Weight your inside (left) seat bone to encourage the horse to engage his inside hind leg. Draw your left hip back slightly and allow your right hip to move forward. Put your inside (left) leg at the cinch, asking your horse to bend around it as well as to maintain the activity of his inside hind leg. Place your outside (right) leg about one to two inches behind the cinch to prevent the horse’s hindquarters from swinging out. Gently ask for flexion to the inside with your inside (left) rein. This rein should remain slightly off the neck and you should just see your horse’s inside eye and nostril.

Your outside (right) rein is your supporting rein and needs to be kept steady in order to limit the degree of bend in the horse’s neck. The outside rein also helps turning your horse’s shoulders in and should be closer to the neck. The smaller the circle, the more the outside rein will be needed to turn the horse’s shoulders.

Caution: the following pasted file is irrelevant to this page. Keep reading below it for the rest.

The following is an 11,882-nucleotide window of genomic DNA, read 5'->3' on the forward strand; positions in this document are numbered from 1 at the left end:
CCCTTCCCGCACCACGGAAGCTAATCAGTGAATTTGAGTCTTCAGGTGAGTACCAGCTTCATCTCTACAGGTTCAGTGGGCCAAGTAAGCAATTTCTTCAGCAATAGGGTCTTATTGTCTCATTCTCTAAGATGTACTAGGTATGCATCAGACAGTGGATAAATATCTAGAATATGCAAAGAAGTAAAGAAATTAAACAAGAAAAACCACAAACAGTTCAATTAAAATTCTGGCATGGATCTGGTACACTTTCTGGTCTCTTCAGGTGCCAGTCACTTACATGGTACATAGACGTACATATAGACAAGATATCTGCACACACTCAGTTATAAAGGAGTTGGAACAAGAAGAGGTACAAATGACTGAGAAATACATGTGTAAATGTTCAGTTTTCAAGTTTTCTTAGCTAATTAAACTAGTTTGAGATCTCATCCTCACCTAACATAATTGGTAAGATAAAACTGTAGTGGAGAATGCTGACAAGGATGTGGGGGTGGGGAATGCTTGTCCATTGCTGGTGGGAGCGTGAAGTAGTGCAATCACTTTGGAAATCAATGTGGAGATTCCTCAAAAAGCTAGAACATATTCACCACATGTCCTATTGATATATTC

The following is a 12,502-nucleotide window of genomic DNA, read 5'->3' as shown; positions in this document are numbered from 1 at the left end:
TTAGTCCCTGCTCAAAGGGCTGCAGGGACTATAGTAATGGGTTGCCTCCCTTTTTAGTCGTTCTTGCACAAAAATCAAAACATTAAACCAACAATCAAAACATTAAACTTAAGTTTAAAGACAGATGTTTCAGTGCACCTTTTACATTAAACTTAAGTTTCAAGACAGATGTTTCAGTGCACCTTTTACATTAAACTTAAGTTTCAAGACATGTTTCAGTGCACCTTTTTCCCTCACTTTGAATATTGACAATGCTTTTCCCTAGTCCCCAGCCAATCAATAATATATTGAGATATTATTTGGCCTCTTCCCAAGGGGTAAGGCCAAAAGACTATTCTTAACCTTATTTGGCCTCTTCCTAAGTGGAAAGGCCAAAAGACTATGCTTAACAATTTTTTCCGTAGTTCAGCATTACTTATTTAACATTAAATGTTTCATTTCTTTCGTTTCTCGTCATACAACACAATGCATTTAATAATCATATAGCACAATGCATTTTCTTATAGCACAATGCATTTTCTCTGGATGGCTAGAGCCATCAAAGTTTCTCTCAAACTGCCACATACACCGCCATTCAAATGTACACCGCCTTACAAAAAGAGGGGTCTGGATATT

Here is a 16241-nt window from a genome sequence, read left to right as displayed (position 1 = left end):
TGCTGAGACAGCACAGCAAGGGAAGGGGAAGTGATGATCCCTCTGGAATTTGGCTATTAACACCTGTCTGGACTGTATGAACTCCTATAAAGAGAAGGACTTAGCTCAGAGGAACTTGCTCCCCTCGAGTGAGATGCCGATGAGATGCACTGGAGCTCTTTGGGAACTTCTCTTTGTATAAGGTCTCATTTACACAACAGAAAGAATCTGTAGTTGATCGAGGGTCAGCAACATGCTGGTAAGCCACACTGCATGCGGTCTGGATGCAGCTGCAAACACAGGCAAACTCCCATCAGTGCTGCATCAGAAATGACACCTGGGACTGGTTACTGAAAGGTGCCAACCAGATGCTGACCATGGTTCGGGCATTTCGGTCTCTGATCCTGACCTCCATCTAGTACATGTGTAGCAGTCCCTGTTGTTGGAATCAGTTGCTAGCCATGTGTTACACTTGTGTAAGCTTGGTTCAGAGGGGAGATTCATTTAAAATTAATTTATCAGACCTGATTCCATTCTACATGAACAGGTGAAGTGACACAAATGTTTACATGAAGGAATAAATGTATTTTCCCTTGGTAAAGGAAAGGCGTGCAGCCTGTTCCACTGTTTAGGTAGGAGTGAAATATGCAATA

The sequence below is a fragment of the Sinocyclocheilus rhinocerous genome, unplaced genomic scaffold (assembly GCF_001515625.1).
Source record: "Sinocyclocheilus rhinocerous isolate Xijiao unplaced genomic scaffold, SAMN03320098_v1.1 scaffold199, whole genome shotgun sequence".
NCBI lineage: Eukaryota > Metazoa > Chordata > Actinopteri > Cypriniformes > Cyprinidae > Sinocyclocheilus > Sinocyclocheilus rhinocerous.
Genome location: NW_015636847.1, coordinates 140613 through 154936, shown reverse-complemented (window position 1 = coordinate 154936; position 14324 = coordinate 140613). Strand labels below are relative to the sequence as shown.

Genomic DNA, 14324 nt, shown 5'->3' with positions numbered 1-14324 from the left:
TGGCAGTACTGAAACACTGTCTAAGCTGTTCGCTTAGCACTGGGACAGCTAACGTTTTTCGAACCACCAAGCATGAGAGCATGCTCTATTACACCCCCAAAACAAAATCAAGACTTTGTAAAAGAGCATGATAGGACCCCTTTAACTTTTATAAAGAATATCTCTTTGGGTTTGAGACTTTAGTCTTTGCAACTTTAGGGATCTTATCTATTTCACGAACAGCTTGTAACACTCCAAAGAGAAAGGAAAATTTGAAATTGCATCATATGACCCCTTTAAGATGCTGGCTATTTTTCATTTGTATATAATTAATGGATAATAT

In order to bend and turn a horse correctly, we need both inside and outside aids to work together, with your inside aids bending the horse and your outside aids turning him.

It is important to remember that while riding a circle you should always be turning your body from your centre (core), while your eyes are tracing the line of the circle a few strides ahead of the horse toward the next point on the circle. Every dressage test will have circles so make this a part of your regular practice.

In our next article, we will be discussing common errors on the circle.

This article is the fourth one in a series of articles on Western dressage and is a collaboration between Lisa Wieben (see biography below) and Birgit Stutz. The articles appear in the horse magazine SaddleUp on a monthly basis.